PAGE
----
WE HAVE A BIRD’S EYE VIEW of what has to be the hottest dine-out scene in all of Columbia County. I’m talking about the Moondog’s food truck parked across the driveway next to our office in Ghent.
The items on its chalkboard menus include a variety of sliders, french fries alleged by the owner to be the best in the region—a boast you won’t want to challenge once you taste them—“Ghent cheese steak,” multi-fruit lemonades and now soft ice cream, all at a price you can afford, literally. The sign on the window counter says it all: “PAY WHAT YOU CAN. IF YOU CANNOT, WE UNDERSTAND AND ARE HERE FOR THE COMMUNITY.”
The Moondog’s staff couldn’t be better neighbors. As you’d expect the operation is all take-out; there’s no place to eat-in except for a couple of socially distant picnic tables on the lawn where the truck is parked. So far, what has played out in front of our window has the feel of a time-lapse recording of the food truck’s popularity. It started in the chilly April rain, when an occasional car would cruise down the driveway as the occupants warily checked out the menu. Choosing a new place to eat isn’t simple in the age of the virus.
Now the sun is out and the state has begun a cautious reopening. Good luck finding a parking space near the Moondog’s landing zone. The customer base is diverse. You’ve got your working men and women in their pickups, some of which are rusting around the wheel wells , some not, and your BMW drivers with perfectly fitting sunglasses that match the tint of their windshield, families and work crews and no stereotypes—white and black and brown people, most of them observing social distancing and wearing a mask or whatever you’d call the fabric that covers mouth and nose.
But not everyone. The ones I remember are large, white men. It’s not a scientific survey, just an observation. It’s the people who stand out because they walk too close to the window of the truck, ignoring the social distancing stop line. One chats with truck staff member who’s wearing a mask.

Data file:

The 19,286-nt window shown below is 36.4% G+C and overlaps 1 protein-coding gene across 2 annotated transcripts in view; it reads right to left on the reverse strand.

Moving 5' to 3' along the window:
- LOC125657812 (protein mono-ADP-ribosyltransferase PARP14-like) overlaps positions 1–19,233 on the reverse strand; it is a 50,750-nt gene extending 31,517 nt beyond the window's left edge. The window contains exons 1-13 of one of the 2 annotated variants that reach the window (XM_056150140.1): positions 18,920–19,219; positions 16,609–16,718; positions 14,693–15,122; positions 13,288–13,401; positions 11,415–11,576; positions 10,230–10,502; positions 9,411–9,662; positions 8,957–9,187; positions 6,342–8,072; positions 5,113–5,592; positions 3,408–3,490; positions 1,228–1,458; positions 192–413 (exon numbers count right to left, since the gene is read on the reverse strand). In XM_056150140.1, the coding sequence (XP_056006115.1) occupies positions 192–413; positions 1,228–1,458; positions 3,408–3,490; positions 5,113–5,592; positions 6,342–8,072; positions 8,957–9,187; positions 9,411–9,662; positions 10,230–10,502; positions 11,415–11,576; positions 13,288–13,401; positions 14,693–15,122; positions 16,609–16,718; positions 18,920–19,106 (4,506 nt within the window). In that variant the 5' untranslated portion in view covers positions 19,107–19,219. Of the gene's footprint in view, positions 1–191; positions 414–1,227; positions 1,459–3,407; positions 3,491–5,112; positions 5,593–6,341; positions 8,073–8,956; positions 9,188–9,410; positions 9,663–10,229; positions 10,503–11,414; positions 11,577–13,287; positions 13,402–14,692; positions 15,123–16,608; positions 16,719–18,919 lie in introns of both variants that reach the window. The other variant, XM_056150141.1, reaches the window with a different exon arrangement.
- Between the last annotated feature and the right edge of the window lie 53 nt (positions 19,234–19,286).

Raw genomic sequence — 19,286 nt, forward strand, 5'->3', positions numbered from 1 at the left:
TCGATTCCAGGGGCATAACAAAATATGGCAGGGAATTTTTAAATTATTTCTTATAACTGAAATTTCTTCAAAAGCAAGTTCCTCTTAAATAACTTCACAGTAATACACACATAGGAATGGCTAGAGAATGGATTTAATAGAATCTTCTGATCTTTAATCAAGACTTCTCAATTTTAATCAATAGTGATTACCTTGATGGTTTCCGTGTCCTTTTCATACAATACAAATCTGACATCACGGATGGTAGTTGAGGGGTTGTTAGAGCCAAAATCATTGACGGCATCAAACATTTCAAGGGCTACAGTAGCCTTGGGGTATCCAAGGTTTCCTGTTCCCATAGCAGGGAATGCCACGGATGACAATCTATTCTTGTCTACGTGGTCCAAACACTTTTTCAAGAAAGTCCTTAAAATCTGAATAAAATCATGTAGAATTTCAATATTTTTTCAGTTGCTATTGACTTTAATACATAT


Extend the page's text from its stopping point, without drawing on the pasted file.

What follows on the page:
I can’t know what they think about what they’re doing or if they think about it at all. It’s like they’re the only naked person in the room. They’re not being intimate, they’re just creepy. And potentially dangerous.
They don’t care what I think about them. I’m cranky and old. I don’t care about them either. I’ll admit that they are as close to invincible as anyone gets and possibly tough enough beat Covid-19 if it isn’t a hoax. I’d just like to talk to the maskless men (I haven’t seen many maskless women) about Moondog’s food truck. I’d like to ask them if they’re trying to put our friends in the truck out of business.
In my imagination the big man says that, yeah, he’s heard that the primary value of the mask is how it can protect others from contracting the virus from us before we know we’re infected. But he’s hungry and the smell of the food cooking in the truck has his attention. The young woman in the truck sets down his order and adjusts her mask to cover more of her face. She says something pleasant and moves away from the window.
He’s sure he will not get sick. I wanted to ask if he knows anyone in Florida, Texas, Arizona, California or any of the 22 states now experiencing outbreaks of Covid-19. But what’s the point? It’s not a reasoned response to refuse to protect others when the cost, measured in such reasonable terms as a wearing a mask, is so low. You only need to wear a mask when you can’t (or won’t) practice social distancing.
I like Moondog’s business model. Depending on the generosity of the public actually works sometimes. We have recent experience with that principle as well. Maybe the maskless man overpaid as his contribution. I wouldn’t rule it out. But that doesn’t excuse the antisocial behavior of people who feel entitled to ignore their responsibility as citizens to protect others. The maskless think it’s all about themselves.
I don’t have the patience to debate the maskless food truck patrons about their civic duties. But we have a few extra unused masks at the office and it will be hard to resist tapping on the window and offering one to next maskless person I see.